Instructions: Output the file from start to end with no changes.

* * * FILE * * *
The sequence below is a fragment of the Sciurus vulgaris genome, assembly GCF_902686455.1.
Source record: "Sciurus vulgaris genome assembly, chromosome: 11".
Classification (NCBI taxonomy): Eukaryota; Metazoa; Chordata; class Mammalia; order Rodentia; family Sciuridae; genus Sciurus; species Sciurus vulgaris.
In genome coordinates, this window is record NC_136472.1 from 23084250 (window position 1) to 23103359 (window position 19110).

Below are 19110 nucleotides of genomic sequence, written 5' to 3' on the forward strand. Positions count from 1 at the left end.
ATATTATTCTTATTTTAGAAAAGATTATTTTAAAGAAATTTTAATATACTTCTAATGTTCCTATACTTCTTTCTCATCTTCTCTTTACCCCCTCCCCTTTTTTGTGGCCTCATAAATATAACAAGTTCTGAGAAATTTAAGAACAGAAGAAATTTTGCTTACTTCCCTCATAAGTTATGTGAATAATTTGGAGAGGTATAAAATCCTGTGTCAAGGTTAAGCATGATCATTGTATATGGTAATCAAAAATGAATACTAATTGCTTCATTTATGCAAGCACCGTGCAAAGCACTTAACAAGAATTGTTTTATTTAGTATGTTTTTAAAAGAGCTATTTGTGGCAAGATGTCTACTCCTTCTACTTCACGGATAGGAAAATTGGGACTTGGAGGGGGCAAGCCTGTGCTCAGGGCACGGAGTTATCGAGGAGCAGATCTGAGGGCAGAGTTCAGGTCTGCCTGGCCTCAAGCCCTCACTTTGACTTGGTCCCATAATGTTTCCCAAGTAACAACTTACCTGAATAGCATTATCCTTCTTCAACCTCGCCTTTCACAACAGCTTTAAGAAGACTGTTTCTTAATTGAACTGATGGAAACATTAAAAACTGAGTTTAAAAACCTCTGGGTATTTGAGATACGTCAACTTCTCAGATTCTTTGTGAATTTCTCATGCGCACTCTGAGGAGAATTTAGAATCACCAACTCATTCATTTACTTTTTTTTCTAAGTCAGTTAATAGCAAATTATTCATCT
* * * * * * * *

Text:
The sequence below is a fragment of the Sciurus vulgaris genome, assembly GCF_902686455.1.
Source record: "Sciurus vulgaris genome assembly, chromosome: 11".
Classification (NCBI taxonomy): Eukaryota; Metazoa; Chordata; class Mammalia; order Rodentia; family Sciuridae; genus Sciurus; species Sciurus vulgaris.
In genome coordinates, this window is record NC_136472.1 from 23084250 (window position 1) to 23103359 (window position 19110).

Below are 19110 nucleotides of genomic sequence, written 5' to 3' on the forward strand. Positions count from 1 at the left end.
ATATTATTCTTATTTTAGAAAAGATTATTTTAAAGAAATTTTAATATACTTCTAATGTTCCTATACTTCTTTCTCATCTTCTCTTTACCCCCTCCCCTTTTTTGTGGCCTCATAAATATAACAAGTTCTGAGAAATTTAAGAACAGAAGAAATTTTGCTTACTTCCCTCATAAGTTATGTGAATAATTTGGAGAGGTATAAAATCCTGTGTCAAGGTTAAGCATGATCATTGTATATGGTAATCAAAAATGAATACTAATTGCTTCATTTATGCAAGCACCGTGCAAAGCACTTAACAAGAATTGTTTTATTTAGTATGTTTTTAAAAGAGCTATTTGTGGCAAGATGTCTACTCCTTCTACTTCACGGATAGGAAAATTGGGACTTGGAGGGGGCAAGCCTGTGCTCAGGGCACGGAGTTATCGAGGAGCAGATCTGAGGGCAGAGTTCAGGTCTGCCTGGCCTCAAGCCCTCACTTTGACTTGGTCCCATAATGTTTCCCAAGTAACAACTTACCTGAATAGCATTATCCTTCTTCAACCTCGCCTTTCACAACAGCTTTAAGAAGACTGTTTCTTAATTGAACTGATGGAAACATTAAAAACTGAGTTTAAAAACCTCTGGGTATTTGAGATACGTCAACTTCTCAGATTCTTTGTGAATTTCTCATGCGCACTCTGAGGAGAATTTAGAATCACCAACTCATTCATTTACTTTTTTTTCTAAGTCAGTTAATAGCAAATTATTCATCT